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MC Lyte Dishes on Her Directorial Debut, Netflix Success of ‘Half & Half’ Sitcom and Upcoming Series ‘Partners In Rhyme’

MC Lyte started her career as a rapper but has managed to expand it far beyond only music, carving out quite the impressive acting resume for herself along the way.

Since making her 1995 acting debut, credited as “female rapper” in an episode of “New York Undercover,” Lana “MC Lyte” Moorer has gone on to portray more memorable roles with actual names. From appearances in “In the House” and “Power” to recurring roles in “For Your Love” and “Queen of the South,” to name a few, the multi-talented legend not only carved her own lane in the music industry, but went on to expand that lane into acting as well — a skill many music artists try, with few being successful at sustaining.

MC Lyte. Photo courtesy of MC Lyte.

During an interview with Atlanta Black Star, MC Lyte spilled the tea about what fans can look forward to in the near future from her behind the camera, while also reflecting on her time spent in front of it as part of the cast of “Half & Half,” a show that aired on UPN from 2002 to 2006.

Netflix acquired a slate of UPN/The CW classics and released them over the course of Summer 2020 in an attempt to boost the network’s Black content. “Half & Half” was among the list of shows tapped to head to the streaming service, which also included popular late 1990’s/early 2000’s sitcoms “Moesha,” “Girlfriends,” “One on One” and “The Parkers.” In “Half & Half,” MC Lyte co-starred opposite Rachel True and Essence Atkins as the former’s firm but fair boss Kai Owens in the show throughout the entirety of the series, which premiered in 2002 and abruptly ended after the fourth season.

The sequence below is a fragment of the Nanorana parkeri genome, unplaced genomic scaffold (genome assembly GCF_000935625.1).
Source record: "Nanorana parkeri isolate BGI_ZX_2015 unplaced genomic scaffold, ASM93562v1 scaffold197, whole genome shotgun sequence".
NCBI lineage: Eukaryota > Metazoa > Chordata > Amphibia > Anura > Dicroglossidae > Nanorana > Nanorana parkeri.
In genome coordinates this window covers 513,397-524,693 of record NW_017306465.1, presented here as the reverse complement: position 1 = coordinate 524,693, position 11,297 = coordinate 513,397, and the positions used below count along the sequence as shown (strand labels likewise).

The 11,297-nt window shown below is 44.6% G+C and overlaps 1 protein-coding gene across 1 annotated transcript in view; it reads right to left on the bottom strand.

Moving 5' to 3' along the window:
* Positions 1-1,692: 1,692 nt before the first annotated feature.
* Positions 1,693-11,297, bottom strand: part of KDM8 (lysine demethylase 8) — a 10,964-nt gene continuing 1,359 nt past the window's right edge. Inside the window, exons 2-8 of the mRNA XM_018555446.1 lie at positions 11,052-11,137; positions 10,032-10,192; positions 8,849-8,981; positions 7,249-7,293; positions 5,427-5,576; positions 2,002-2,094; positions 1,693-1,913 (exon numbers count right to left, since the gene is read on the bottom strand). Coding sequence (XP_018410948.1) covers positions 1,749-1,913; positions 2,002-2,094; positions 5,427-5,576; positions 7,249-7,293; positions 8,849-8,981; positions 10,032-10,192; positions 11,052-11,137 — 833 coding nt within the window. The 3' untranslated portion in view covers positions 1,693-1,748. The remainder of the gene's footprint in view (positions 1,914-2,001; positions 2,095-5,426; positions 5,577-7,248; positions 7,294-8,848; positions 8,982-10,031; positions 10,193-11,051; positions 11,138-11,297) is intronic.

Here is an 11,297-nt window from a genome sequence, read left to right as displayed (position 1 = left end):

“Half & Half” followed half-sisters Mona (True) and Dee Dee (Atkins) as they attempted to grow closer as adults in spite of different mothers who hated each other and the drama that came with living in the same apartment building (owned by their wealthy father). After a successful run, the show was unexpectedly canceled in 2006, like many other Black shows after UPN rebranded to The CW, leaving the cast shocked and fans with an unsatisfying cliffhanger ending.

Cast of “Half and Half” (From back l-r) Chico Benymon, Valarie pettiford, Thelma Hopkins (front) Essence Atkins and Rachel True pose together at the NAACP (National Association for the Advancement of Colored People) Image Awards Cocktail reception held at the Sunset Room on December 3, 2003 in Hollywood, CA. (Photo by Frazer Harrison/Getty Images)

“I think the cast, as well as Yvette Lee Bowser, the creator, was extremely disappointed when it didn’t come back because everybody thought it was coming back for a fifth season. So to have it cut off immediately like that — it can leave things unsettled,” she said of the show’s ending. “The idea of having to get to 100 episodes to be in syndication. We never made it to 100 episodes. So to be able to see this go into somewhat of a syndication on a streaming platform is fantastic. Everybody feels like, “Okay, we made it back.”